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Norway trial begins for Bosnian Croat accused of 1992 war crimes against Serbs

[JURIST] A Bosnian immigrant to Norway accused of mistreating Bosnian Serbs imprisoned during the 1992-95 Bosnian war [timeline] went on trial Wednesday in Oslo, marking the start of the first war crimes trial to take place in Norway since World War II. Norwegian citizen Mirsad Repak pleaded not guilty to war crimes, crimes against humanity, rape and torture of Serbian prisoners detained in the Dretelj detention camp in 1992. According to Repak, a former member of the Croatian Defence Forces, he was following orders from superiors. If convicted, Repak could get up to 20 years in prison. BBC News has more. AFP has additional coverage.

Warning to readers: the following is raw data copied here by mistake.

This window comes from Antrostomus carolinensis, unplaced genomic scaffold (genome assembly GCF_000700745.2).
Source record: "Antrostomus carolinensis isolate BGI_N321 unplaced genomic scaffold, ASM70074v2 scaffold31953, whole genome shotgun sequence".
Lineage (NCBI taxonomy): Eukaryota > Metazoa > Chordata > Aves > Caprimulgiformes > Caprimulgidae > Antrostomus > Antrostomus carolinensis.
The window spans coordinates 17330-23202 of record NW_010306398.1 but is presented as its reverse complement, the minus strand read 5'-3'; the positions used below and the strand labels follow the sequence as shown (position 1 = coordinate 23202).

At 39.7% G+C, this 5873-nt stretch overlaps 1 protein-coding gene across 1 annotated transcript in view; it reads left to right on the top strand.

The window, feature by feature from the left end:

The government of Norway [JURIST news archive] passed legislation [JURIST report] in March to expand prosecutable criminal activity to include terrorism, genocide, and war crimes. Before the law was enacted, Norwegian law did not include such crimes and any criminals suspected of acts falling under those categories were handed over to international war crimes tribunals. Repak's defense argues that the newly passed legislation cannot be applied retroactively to any crimes committed in 1992, and that the laws are thus unconstitutional. According to the government, the law was passed with a specific clause permitting application of the law to war crimes committed in the past.

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